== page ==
Islamic Head Covering among Turkish Women in the U.S.: Creating International Spaces of Difference

Article excerpt

Islamic head and body covering is often stereotyped in the West as an exotic cultural practice that, at best, represents patriarchal oppression, and, at worst, violent extremism. Having lived for several months in the Turkish Republic of Northern Cyprus, with frequent visits to Turkey, I had been considering, even before the world-changing events of September 11, 2001, a project that would chip away at such stereotypes of Islam in the United States. That project has only grown more urgent in a post-9/11 world. So, in 2002, I returned to Turkey to undertake fieldwork among Muslim women who wear the headscarf and those who do not.1

My earliest motivation for fieldwork in Turkey-a secular nation whose majority population is Muslim-was personal curiosity: I was intrigued by the variety of women one can see in everyday life, and I wanted to know about their choices, their families, their religious beliefs, their folk traditions. Unlike Iran, its geographical neighbor, Turkey does not require women to cover their heads. On the contrary, when the Turkish Republic was established in 1923, its founding father, Mustafa Kemal Atatürk, strongly encouraged the population to embrace Western forms of dress, even establishing the "Hat Law" of 1925 that required men to take off the fez. At the same time, Atatürk strongly encouraged women to remove their veils, though he never came out firmly against it. Today, Turkey forbids covered women to enter government buildings and educational institutions.

On the streets of Turkey, I was especially struck by what appeared to be significant tolerance between women who cover and women who do not. I frequently saw a clearly secularist woman walking arm-in-arm with a woman wearing the Islamic headscarf. I saw older women wearing headscarves while shopping for the latest fashions with their stylish granddaughters. From my position as cultural outsider, I thought I was observing a great deal of tolerance for differences in religious and cultural expressions.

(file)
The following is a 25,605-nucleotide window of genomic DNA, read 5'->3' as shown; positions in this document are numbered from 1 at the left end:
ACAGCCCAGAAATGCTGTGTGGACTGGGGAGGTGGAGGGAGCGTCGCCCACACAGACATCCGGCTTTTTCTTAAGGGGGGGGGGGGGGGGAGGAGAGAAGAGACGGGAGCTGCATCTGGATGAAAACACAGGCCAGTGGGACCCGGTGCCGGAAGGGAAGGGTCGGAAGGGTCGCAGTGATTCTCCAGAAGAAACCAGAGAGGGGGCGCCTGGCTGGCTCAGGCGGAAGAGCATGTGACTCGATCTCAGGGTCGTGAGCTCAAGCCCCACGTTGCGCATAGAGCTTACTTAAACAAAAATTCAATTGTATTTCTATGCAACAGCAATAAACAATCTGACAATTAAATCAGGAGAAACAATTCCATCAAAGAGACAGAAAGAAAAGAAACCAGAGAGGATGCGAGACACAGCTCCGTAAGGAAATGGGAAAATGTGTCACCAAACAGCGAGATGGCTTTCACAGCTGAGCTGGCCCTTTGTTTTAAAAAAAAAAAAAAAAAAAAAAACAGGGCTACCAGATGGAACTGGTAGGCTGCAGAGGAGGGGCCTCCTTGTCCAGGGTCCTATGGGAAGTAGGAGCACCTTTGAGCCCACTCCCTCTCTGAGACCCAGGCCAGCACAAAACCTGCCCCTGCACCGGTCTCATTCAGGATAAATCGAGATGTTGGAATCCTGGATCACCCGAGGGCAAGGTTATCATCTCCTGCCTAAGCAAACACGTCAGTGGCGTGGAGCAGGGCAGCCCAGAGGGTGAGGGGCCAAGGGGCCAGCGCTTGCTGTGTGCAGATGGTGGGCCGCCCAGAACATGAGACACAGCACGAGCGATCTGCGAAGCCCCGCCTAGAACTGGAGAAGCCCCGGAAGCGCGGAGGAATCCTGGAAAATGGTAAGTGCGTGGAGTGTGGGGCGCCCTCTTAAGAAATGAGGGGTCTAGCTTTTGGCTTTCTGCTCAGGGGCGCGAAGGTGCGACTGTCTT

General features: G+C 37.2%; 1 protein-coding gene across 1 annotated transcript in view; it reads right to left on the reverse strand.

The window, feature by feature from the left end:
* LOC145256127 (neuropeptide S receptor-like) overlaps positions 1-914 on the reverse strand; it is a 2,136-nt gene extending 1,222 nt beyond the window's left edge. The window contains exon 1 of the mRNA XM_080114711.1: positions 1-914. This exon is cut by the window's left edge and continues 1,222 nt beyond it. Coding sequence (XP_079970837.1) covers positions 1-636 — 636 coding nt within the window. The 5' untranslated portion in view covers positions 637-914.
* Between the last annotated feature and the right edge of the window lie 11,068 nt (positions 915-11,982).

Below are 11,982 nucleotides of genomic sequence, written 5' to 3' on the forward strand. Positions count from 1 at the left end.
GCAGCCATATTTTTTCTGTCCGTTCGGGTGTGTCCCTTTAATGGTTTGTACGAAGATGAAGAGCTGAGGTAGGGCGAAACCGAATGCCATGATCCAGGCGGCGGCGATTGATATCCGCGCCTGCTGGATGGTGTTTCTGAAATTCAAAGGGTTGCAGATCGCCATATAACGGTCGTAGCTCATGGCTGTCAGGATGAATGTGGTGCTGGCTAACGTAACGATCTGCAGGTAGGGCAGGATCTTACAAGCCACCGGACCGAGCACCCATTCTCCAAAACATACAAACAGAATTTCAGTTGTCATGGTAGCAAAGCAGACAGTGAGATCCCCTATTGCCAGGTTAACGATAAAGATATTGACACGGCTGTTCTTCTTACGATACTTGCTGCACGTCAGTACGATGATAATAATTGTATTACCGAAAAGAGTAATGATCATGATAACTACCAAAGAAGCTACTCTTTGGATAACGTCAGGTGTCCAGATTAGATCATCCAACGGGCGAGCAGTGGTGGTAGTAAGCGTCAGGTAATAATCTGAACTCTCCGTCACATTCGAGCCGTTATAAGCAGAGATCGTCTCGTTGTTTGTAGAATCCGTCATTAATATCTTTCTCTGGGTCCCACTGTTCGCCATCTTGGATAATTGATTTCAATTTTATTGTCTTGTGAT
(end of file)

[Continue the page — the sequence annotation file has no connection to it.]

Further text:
What I discovered in my fieldwork, however, was a great deal of anxiety, resting just below this surface level of tolerance. There can indeed be deep conflict between secularist women-particularly young, urban women who do not cover-and young Islamic women, who attempt to negotiate tradition with modernity while wearing the headscarf and long coat. One informant, who does not cover her head, told me that "the subject of headscarves for us is as sensitive as the subject of race is for you Americans."2 As I seek to understand how the personal intersects with the political in this emotionally charged issue, her comment continually reminds me of the necessary prudence that must shape my work, which ultimately is an ethnographic study that explores degrees of consent and resistance to the Islamic headscarf among Turkish women. Because Turkey is a moderate, secularized nation that was carved out of the multi-ethnic Ottoman Empire, it is a useful site for exploring every-day traditions of Islam that exist within a western-style democracy. Their legal and cultural differences from other Muslim nations allow Turkish Muslims to serve as a constituency that advances our understanding of global Islam. Turkey's being a constitutional democracy particularly reveals how secular and religious freedoms do not always align.

Since returning to the US, I have interviewed Turkish women who have relocated to Louisiana (my home). This article focuses specifically on the experiences of five young, educated Turkish women currently living in Baton Rouge. All of these women told me that they have chosen to cover their heads of their own volition and that their choice is grounded not only in devotion to Allah but also in notions of democratic freedoms. My fieldwork with these women, who are differently positioned according to their personal histories and socio-political contexts, reveals ongoing struggles with divided loyalties-to the Turkish state, their religion, their families, and themselves. …

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